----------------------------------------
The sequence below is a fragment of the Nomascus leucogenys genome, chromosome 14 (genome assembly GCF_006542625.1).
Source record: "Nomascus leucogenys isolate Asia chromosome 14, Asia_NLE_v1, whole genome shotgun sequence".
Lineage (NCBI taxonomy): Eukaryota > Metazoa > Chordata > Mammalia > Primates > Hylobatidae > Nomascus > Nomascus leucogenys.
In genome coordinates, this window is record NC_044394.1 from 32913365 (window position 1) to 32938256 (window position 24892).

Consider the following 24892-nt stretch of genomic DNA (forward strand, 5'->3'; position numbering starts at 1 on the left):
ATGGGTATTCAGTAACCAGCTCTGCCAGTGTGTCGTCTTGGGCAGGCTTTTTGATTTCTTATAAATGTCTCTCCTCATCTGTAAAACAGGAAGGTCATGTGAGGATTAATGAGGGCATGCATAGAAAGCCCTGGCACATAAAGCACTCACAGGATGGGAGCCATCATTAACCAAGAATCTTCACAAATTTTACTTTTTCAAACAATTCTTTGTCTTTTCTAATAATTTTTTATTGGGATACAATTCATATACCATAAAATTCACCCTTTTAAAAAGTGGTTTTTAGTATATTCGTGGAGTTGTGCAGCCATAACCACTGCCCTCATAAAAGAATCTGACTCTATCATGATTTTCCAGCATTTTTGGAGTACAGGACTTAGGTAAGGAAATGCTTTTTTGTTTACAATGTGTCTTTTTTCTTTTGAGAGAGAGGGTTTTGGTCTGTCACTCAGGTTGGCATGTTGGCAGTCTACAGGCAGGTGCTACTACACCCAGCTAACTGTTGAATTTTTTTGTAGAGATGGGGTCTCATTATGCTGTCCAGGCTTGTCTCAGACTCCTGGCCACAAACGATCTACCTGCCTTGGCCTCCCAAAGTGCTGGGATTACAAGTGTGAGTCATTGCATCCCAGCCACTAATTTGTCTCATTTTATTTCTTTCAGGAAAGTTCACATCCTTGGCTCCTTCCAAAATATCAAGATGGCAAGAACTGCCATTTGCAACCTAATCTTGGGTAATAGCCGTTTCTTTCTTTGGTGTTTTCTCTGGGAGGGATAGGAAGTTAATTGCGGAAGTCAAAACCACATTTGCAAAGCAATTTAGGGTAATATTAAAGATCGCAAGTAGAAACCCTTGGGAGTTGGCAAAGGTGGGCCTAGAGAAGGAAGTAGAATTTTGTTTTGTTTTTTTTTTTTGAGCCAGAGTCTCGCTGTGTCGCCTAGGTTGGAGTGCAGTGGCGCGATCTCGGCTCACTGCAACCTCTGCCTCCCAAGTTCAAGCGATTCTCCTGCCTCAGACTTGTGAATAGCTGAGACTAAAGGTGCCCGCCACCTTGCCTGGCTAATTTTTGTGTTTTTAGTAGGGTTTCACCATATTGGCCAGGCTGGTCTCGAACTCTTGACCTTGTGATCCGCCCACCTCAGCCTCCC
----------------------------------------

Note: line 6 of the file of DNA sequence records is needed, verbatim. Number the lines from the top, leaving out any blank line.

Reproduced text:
ATGGGTATTCAGTAACCAGCTCTGCCAGTGTGTCGTCTTGGGCAGGCTTTTTGATTTCTTATAAATGTCTCTCCTCATCTGTAAAACAGGAAGGTCATGTGAGGATTAATGAGGGCATGCATAGAAAGCCCTGGCACATAAAGCACTCACAGGATGGGAGCCATCATTAACCAAGAATCTTCACAAATTTTACTTTTTCAAACAATTCTTTGTCTTTTCTAATAATTTTTTATTGGGATACAATTCATATACCATAAAATTCACCCTTTTAAAAAGTGGTTTTTAGTATATTCGTGGAGTTGTGCAGCCATAACCACTGCCCTCATAAAAGAATCTGACTCTATCATGATTTTCCAGCATTTTTGGAGTACAGGACTTAGGTAAGGAAATGCTTTTTTGTTTACAATGTGTCTTTTTTCTTTTGAGAGAGAGGGTTTTGGTCTGTCACTCAGGTTGGCATGTTGGCAGTCTACAGGCAGGTGCTACTACACCCAGCTAACTGTTGAATTTTTTTGTAGAGATGGGGTCTCATTATGCTGTCCAGGCTTGTCTCAGACTCCTGGCCACAAACGATCTACCTGCCTTGGCCTCCCAAAGTGCTGGGATTACAAGTGTGAGTCATTGCATCCCAGCCACTAATTTGTCTCATTTTATTTCTTTCAGGAAAGTTCACATCCTTGGCTCCTTCCAAAATATCAAGATGGCAAGAACTGCCATTTGCAACCTAATCTTGGGTAATAGCCGTTTCTTTCTTTGGTGTTTTCTCTGGGAGGGATAGGAAGTTAATTGCGGAAGTCAAAACCACATTTGCAAAGCAATTTAGGGTAATATTAAAGATCGCAAGTAGAAACCCTTGGGAGTTGGCAAAGGTGGGCCTAGAGAAGGAAGTAGAATTTTGTTTTGTTTTTTTTTTTTGAGCCAGAGTCTCGCTGTGTCGCCTAGGTTGGAGTGCAGTGGCGCGATCTCGGCTCACTGCAACCTCTGCCTCCCAAGTTCAAGCGATTCTCCTGCCTCAGACTTGTGAATAGCTGAGACTAAAGGTGCCCGCCACCTTGCCTGGCTAATTTTTGTGTTTTTAGTAGGGTTTCACCATATTGGCCAGGCTGGTCTCGAACTCTTGACCTTGTGATCCGCCCACCTCAGCCTCCC